IMPORT & EXPORT
By Dorothy Crouch | October 18, 2018
With new tariffs being placed on textiles coming from China, many U.S. fabric importers are scrambling to find new textile trading partners whose goods are not subject to the recently imposed 10 percent tariff that could rise to 25 percent at the beginning of the year.
President Trump launched a trade war in March by imposing a 10 percent tariff on aluminum and a 25 percent tariff on steel coming from countries around the world.
With about 33 percent of all clothing and 72 percent of all footwear sold in the United States coming from China, President Trump’s latest volley to impose some $50 billion in tariffs on that Asian country could have a dire effect on the average consumer.
After President Trump signed an order on March 8 to impose tariffs on imported aluminum and steel, apparel makers were bracing for Europe to slap retaliatory tariffs on a variety of apparel coming from the United States.
The much anticipated Comprehensive and Progressive Agreement for Trans-Pacific Partnership, formerly known as the Trans-Pacific Partnership, was signed March 8 in Santiago, Chile, as member nations moved forward without the United States to build a stronger global economy.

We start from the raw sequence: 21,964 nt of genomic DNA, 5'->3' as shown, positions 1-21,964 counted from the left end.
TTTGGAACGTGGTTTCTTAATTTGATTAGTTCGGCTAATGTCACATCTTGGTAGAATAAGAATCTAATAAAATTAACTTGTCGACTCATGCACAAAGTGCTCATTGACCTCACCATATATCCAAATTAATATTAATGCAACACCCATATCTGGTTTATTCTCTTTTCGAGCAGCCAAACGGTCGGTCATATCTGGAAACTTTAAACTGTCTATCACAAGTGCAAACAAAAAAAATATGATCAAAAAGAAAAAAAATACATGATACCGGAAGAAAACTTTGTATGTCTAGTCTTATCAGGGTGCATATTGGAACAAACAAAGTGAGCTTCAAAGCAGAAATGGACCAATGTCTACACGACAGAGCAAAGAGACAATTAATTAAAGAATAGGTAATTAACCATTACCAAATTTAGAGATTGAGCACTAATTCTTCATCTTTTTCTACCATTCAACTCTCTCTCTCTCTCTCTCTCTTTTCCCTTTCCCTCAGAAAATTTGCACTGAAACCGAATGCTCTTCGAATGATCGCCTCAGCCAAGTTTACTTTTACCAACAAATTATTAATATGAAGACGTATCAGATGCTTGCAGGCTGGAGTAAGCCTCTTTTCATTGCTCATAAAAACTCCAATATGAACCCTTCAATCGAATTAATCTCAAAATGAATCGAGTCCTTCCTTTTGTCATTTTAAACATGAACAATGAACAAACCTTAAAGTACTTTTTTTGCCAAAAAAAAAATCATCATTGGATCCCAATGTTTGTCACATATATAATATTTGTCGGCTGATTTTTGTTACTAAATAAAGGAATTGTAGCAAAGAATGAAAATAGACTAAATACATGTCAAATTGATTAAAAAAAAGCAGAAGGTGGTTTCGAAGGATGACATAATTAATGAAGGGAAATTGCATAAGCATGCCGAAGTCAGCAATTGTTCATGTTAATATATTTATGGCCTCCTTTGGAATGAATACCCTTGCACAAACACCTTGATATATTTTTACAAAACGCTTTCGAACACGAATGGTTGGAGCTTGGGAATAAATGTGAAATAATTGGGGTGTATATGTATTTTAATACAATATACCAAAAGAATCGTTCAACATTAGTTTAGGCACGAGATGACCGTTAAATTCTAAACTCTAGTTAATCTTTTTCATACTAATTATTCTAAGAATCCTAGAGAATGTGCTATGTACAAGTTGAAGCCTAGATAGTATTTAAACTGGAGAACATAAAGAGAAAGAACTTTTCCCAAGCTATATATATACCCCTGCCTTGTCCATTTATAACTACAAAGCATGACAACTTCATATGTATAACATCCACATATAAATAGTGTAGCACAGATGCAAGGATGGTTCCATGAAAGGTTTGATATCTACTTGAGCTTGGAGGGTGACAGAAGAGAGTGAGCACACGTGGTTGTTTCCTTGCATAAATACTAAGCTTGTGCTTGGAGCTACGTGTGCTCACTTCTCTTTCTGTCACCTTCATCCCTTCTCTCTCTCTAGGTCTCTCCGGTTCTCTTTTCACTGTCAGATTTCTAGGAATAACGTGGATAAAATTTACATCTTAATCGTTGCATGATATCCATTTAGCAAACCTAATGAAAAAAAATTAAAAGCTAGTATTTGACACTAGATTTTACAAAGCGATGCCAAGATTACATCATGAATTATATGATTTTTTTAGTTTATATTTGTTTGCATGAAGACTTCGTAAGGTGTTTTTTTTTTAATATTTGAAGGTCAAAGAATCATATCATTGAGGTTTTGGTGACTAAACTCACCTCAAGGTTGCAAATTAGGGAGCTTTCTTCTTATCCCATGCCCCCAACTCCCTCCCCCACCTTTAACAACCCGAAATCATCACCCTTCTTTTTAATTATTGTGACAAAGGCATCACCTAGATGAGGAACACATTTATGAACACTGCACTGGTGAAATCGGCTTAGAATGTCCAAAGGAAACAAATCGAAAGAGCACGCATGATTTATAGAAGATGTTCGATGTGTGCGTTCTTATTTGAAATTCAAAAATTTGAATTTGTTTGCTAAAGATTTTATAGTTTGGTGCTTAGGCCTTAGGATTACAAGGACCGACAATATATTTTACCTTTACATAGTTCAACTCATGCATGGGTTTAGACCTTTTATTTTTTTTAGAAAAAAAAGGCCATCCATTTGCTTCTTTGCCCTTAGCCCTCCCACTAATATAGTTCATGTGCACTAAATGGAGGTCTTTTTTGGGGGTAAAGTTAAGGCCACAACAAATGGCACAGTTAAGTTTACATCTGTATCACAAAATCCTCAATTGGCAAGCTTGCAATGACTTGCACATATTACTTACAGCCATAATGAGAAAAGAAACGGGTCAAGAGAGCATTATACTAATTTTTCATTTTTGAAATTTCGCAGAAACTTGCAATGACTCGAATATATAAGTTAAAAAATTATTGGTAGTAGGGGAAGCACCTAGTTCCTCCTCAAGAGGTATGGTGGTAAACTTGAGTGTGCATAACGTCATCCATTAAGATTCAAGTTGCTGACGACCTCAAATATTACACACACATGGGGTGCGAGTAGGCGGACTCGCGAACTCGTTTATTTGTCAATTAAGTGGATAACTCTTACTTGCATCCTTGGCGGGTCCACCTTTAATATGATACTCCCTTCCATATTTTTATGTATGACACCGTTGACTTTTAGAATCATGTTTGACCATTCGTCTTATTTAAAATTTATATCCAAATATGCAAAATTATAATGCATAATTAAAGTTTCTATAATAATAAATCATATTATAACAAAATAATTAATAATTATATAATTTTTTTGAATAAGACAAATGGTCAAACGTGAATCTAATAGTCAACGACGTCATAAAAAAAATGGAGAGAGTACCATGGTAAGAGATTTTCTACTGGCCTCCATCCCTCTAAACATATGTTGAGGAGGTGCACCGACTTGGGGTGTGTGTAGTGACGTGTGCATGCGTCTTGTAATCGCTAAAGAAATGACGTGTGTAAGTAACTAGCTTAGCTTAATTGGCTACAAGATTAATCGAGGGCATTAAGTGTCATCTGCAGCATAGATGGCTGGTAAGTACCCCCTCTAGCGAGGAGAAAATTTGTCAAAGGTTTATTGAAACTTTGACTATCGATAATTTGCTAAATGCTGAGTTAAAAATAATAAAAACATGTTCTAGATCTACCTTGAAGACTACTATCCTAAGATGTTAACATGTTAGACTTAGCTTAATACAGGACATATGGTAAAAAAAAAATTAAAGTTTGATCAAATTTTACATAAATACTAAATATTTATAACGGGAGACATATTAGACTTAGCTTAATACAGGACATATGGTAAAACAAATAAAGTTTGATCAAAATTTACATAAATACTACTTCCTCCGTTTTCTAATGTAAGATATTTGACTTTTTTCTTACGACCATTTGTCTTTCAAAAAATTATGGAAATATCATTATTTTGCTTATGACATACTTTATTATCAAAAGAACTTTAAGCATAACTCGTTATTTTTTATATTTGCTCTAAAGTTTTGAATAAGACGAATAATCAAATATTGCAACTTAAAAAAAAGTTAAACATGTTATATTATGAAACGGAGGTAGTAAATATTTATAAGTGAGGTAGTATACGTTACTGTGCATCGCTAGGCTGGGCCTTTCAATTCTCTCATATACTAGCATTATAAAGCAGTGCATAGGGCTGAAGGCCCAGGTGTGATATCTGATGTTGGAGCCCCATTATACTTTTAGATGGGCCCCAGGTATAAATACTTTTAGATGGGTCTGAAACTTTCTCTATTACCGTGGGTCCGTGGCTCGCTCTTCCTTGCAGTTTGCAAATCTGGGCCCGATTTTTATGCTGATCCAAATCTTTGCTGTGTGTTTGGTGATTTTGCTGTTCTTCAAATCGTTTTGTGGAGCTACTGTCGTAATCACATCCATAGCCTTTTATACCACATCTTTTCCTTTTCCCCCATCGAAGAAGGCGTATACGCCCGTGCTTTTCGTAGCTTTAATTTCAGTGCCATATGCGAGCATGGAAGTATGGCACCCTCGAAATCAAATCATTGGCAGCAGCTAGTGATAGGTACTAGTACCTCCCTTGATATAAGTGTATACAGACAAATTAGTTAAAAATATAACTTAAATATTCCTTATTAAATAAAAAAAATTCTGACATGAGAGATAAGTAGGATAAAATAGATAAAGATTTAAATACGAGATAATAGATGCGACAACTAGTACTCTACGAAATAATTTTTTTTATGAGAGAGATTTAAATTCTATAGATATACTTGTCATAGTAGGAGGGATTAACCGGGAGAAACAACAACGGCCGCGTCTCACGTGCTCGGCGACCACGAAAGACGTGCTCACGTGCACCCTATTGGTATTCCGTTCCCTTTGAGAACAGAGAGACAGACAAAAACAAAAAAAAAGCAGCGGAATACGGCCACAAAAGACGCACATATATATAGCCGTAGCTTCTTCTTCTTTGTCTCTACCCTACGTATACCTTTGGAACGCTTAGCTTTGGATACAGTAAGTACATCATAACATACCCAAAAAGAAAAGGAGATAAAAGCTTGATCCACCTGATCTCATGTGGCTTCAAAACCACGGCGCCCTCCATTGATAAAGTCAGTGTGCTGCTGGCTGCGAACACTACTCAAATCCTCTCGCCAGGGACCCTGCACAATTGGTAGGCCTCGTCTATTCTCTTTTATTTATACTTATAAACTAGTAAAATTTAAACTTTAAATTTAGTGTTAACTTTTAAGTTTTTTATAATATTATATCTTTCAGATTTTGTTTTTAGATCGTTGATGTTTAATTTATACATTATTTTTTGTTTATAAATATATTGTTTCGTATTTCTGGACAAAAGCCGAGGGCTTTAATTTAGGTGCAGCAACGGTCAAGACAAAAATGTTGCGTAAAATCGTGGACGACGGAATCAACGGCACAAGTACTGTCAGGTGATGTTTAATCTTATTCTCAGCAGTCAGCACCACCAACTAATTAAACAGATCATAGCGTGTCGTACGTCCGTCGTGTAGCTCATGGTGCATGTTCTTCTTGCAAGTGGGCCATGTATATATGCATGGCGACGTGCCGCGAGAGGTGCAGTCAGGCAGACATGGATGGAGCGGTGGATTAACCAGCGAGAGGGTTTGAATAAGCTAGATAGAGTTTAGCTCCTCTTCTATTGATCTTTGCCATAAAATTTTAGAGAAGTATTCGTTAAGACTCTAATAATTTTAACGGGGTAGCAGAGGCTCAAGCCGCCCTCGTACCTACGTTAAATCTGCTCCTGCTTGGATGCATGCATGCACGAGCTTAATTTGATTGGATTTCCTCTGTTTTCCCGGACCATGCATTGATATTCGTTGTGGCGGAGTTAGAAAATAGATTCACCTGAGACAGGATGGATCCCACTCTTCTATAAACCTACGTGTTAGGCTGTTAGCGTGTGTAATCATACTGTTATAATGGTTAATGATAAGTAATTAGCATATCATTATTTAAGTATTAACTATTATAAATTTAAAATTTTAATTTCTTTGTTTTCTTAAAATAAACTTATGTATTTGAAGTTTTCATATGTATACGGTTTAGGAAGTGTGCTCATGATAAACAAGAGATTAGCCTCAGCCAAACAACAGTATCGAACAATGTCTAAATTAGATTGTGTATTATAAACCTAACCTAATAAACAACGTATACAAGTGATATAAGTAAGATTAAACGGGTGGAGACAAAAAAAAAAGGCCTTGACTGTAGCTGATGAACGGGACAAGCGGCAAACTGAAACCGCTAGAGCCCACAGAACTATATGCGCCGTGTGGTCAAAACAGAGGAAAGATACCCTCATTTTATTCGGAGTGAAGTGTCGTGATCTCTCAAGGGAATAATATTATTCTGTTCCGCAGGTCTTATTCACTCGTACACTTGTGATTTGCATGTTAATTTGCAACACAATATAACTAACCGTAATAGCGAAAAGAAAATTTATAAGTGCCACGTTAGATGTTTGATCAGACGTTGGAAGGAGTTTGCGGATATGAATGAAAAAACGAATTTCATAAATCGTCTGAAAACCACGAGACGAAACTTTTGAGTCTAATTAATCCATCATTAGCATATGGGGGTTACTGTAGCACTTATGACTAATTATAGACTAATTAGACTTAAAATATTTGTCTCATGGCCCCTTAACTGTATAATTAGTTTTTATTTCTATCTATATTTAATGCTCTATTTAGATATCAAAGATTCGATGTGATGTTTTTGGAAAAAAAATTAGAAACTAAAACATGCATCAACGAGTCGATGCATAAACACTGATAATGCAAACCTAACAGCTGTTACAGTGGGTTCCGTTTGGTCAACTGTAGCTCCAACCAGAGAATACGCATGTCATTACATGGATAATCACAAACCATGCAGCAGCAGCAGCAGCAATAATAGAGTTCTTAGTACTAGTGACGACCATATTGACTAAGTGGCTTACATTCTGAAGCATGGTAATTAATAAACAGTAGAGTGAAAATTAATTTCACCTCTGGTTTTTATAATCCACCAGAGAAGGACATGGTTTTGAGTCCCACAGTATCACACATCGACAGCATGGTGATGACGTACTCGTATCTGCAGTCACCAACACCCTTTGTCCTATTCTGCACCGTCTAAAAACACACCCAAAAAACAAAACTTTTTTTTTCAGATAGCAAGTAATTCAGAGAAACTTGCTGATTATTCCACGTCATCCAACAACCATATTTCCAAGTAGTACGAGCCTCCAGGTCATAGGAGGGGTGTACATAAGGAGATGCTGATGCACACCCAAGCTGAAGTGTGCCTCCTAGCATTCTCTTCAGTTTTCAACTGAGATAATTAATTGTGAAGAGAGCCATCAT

Apparel factories and mills in the Western Hemisphere are still a significant supplier to U.S. retailers that are whittling down their lead times and looking for more just-in-time delivery.
With wages going up and unemployment going down, shoppers are expected to continue hitting the stores, which means more imports will be coming in by the boatload.
The new and improved Trans-Pacific Partnership is going forward without the United States as the other original members of the accord hashed out their differences in January, with a new free-trade pact expected to be signed as early as March.
Free trade between the United States, Mexico and Canada has become a hot topic lately as negotiations to revamp the North American Free Trade Agreement have been going on since last year.
U.S. Customs and Border Protection suspected that the Nike Air Jordans inside seven parcels that landed as air cargo near Dulles International Airport outside of Washington, D.C., weren’t the real thing.
Some relationships last forever. Others need to be restarted.
China’s reign as the apparel powerhouse to the United States continues as sourcing agents find this go-to region a reliable manufacturer of anything related to clothing.
With little progress in the last negotiating round for the North American Free Trade Agreement, trade experts believe it is becoming more likely that President Trump will follow through on his threat to withdraw from the talks.
As President Trump starts whittling away at the various free-trade agreements the United States has with different countries, Egypt is revving up its promotion of its special industrial zones where apparel can be made and exported duty-free to the United States.
Experts are meeting for their fourth round of NAFTA trade talks in Washington, D.C., this week with the idea of wrapping up negotiations to revamp the North American Free Trade Agreement by the end of this year if President Trump doesn’t derail the deal.
Consumer confidence keeps shoppers buying as the economy chugs along.